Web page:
The US Department of Defense (DoD) has published its 2018 DoD Cyber Strategy, which directs DoD to defend forward, shape the day-to-day competition, and prepare for war. According to the document, the DoD will defend forward to disrupt or stop malicious cyber activity at its source and it will preempt, defeat, or deter malicious cyber activity targeting U.S. critical infrastructure. The DoD also aims to shape the day-to-day-competition with USA’s strategic competitors who undermine USA’s stability and prosperity, namely Russia and China. It will also prepare military cyber capabilities to be used in the event of crisis or conflict. Aside from competing and deterring in cyberspace, the strategic approach outlined by the DoD in the document also consists of building a more lethal Joint force, expanding alliances and partnerships, reforming the Department, and cultivating talent.

Critical infrastructures (CI) can be defined loosely as ‘systems that are so vital to a nation that their incapacity or destruction would have a debilitating effect on national security, the economy, or public health and safety’ (according to the IETF Security Glossary). And most countries have defined their own CI depending on their national context; in most cases, these include both core Internet and, more widely, ICT infrastructures (such as telecommunications networks), and transport, energy, and other key infrastructures that are more and more relying on ICTs.

 

Critical infrastructure protection

Critical (information) infrastructure protection (CIP) is ever more important because critical infrastructures depend increasingly on networks linked to Internet. Many vital parts of global society ‒ including industries such as energy, water, and finance ‒ are becoming more and more  dependent on the Internet and other computer networks as an information infrastructure. While allowing for resource optimisation, this also leaves them at the risk of a cyberattack or an Internet fallout.  

The history of the concept can be traced back to the 1998 US Presidential Decision Directive PDD-63 which set up a national programme of Critical Infrastructure Protection. The aim was to secure infrastructures of national importance from cybersecurity risks. Over the last 15 years the concept of CI has developed into a broader concept to include supply chain insurance to physical damage from natural hazards, as well as targeted physical attacks.

In 2007, the IETF added Critical Information Infrastructures to the Internet Security Glossary (RFC 4949). The definition adopted by IETF (presented in the beginning of this description) shows that while ICT can be a CI in itself, the implementation of ICTs in our daily activity has made it a transversal subject. In order to face cyber risks, many countries and even some larger institutions have developed teams of individuals that may respond in case of emergency. This type of team is often called a Computer Emergency Response Teams, but other variations are Computer Emergency Readiness Teams or Computer Security Incident Response Teams (CSIRT). In the case of nation states, these teams are often characterized by strong public-private partnerships (PPP) as many CIs are in the hands of the private sector. The policies pertaining to Information Infrastructure are often called Critical Information Infrastructure Protection (CIIP) policies.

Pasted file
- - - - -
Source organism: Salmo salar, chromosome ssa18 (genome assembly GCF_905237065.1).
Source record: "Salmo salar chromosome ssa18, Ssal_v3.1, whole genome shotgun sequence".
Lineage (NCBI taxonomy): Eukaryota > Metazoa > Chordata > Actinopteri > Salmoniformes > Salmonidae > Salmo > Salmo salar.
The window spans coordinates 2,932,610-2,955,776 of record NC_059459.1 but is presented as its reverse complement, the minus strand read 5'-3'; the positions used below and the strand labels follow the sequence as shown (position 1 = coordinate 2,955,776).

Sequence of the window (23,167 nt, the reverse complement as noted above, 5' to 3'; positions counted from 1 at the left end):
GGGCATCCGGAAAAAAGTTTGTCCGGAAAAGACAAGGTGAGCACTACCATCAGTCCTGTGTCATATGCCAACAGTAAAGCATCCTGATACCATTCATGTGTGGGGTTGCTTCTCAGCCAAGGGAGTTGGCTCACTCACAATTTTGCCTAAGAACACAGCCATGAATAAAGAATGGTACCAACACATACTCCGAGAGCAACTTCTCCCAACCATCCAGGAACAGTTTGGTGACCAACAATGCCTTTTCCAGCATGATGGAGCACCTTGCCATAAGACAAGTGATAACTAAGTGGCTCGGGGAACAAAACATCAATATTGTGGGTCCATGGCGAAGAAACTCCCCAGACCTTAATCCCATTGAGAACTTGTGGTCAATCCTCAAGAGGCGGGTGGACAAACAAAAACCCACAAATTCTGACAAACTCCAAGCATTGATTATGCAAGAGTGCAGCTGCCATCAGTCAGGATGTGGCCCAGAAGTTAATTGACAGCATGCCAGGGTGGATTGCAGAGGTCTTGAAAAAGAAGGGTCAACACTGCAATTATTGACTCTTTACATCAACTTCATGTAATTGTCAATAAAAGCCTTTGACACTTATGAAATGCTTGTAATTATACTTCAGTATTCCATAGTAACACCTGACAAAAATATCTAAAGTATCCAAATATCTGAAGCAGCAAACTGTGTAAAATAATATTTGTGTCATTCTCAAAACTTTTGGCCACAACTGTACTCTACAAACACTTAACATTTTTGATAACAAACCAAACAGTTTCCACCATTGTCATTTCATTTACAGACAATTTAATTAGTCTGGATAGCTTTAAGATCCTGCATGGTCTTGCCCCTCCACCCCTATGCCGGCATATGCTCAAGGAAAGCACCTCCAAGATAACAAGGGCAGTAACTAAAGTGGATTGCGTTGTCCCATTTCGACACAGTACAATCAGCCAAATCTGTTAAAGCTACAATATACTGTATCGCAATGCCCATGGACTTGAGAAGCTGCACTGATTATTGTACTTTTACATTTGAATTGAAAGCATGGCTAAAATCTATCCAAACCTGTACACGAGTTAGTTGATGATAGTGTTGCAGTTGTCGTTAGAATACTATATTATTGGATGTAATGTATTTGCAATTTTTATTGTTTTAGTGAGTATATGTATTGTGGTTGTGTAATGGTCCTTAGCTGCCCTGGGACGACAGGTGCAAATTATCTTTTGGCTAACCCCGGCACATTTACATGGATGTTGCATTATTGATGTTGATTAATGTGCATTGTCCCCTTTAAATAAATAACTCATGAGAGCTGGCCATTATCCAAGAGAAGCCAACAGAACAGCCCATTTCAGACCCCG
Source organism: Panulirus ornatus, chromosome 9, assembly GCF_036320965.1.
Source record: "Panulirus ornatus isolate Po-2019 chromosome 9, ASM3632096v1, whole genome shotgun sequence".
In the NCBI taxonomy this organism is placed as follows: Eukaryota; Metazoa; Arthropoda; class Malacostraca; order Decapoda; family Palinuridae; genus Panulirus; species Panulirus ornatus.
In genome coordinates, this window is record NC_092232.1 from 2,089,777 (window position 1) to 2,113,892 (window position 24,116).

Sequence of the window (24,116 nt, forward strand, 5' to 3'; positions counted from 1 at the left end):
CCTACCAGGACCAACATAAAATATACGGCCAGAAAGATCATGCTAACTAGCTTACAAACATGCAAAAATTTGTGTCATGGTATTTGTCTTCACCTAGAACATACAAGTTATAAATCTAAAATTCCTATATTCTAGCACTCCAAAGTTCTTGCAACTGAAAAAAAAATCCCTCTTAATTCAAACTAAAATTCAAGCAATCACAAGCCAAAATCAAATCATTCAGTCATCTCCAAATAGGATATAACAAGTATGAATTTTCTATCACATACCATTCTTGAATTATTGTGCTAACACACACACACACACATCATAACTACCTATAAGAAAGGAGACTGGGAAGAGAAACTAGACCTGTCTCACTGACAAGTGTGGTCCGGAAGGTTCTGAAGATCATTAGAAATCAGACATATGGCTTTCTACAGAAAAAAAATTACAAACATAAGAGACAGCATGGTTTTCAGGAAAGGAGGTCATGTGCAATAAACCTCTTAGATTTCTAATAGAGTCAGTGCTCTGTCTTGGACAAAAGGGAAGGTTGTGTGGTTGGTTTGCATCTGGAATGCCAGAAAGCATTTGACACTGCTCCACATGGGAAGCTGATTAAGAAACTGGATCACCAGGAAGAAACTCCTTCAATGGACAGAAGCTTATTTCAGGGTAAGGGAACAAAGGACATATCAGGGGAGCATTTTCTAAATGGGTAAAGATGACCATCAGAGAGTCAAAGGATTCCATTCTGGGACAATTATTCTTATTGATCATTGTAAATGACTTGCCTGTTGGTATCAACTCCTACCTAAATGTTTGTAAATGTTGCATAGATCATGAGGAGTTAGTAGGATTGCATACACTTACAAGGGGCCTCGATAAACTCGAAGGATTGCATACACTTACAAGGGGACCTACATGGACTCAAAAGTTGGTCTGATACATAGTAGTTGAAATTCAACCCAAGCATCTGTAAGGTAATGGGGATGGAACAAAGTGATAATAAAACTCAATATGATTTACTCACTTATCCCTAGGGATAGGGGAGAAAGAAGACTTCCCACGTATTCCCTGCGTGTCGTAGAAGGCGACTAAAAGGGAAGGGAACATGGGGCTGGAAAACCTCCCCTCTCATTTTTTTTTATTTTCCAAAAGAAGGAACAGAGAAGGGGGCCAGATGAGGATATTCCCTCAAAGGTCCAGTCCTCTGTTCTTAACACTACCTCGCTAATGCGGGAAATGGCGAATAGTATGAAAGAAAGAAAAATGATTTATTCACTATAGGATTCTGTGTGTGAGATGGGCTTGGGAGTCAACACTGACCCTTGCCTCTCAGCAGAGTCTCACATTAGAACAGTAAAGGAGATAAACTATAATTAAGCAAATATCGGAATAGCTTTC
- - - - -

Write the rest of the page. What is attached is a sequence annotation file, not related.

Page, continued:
The USA’s approach

The US Presidential Decision Directive PDD-63 was updated in 2003 through the Homeland Security Presidential Directive 7 for Critical Infrastructure Identification, Prioritization, and Protection. This update broadened the definition of infrastructure as the physical and virtual systems that are 'so vital to the United States that the incapacity or destruction of such systems and assets would have a debilitating impact on security, national economic security, national public health or safety, or any combination of those matters'. In 2013, it was replaced by PPD21 - Critical Infrastructure Security and Resilience with the intention of advancing national efforts to 'strengthen and maintain secure, functioning and resilient critical infrastructure'. The policy directive was accompanied by the Executive Order 13636 'Improving Critical Infrastructure Cybersecurity'. The National Institute of Standards and Technology (NIST) released the Framework for Improving Critical Infrastructure Cybersecurity in February 2014. The document provides a generic guideline on how companies and institutions in charge of CI can organize, improve, mitigate and recover from a cyberattack.

The European Union’s approach

In the European Union, the European Programme for Critical Infrastructure Protection (EPCIP), presented by the European Commission in 2006, outlined a series of principles, processes and instruments proposed to implement EPCIP. A complementing CIIP action plan was also set out, and it was built on five pillars: preparedness and prevention, detection and response, mitigation and recovery, international cooperation, and criteria for European Critical Infrastructures in the field of ICT. Directive 2008/114/EC on the identification and designation of European critical infrastructures followed, with the aim to set up a ‘procedure for the identification and designation of European critical infrastructures (‘ECIs’), and a common approach to the assessment of the need to improve the protection of such infrastructures in order to contribute to the protection of people’. The proposal for a Network and Information Security Directive (proposed by the European Commission in 2013 and agreed upon by Parliament, Council and Commission in December 2015), paired with the EU Cybersecurity Strategy, sets a more specific guidance to member states on the CIIP measures, including the setting up of CERTs. At the same time, the European Union Agency for Network and Information Security (ENISA) is in charge of following up on the implementation of CIIP measures, and providing capacity-building measures and resources. ENISA works closely with national CERTs.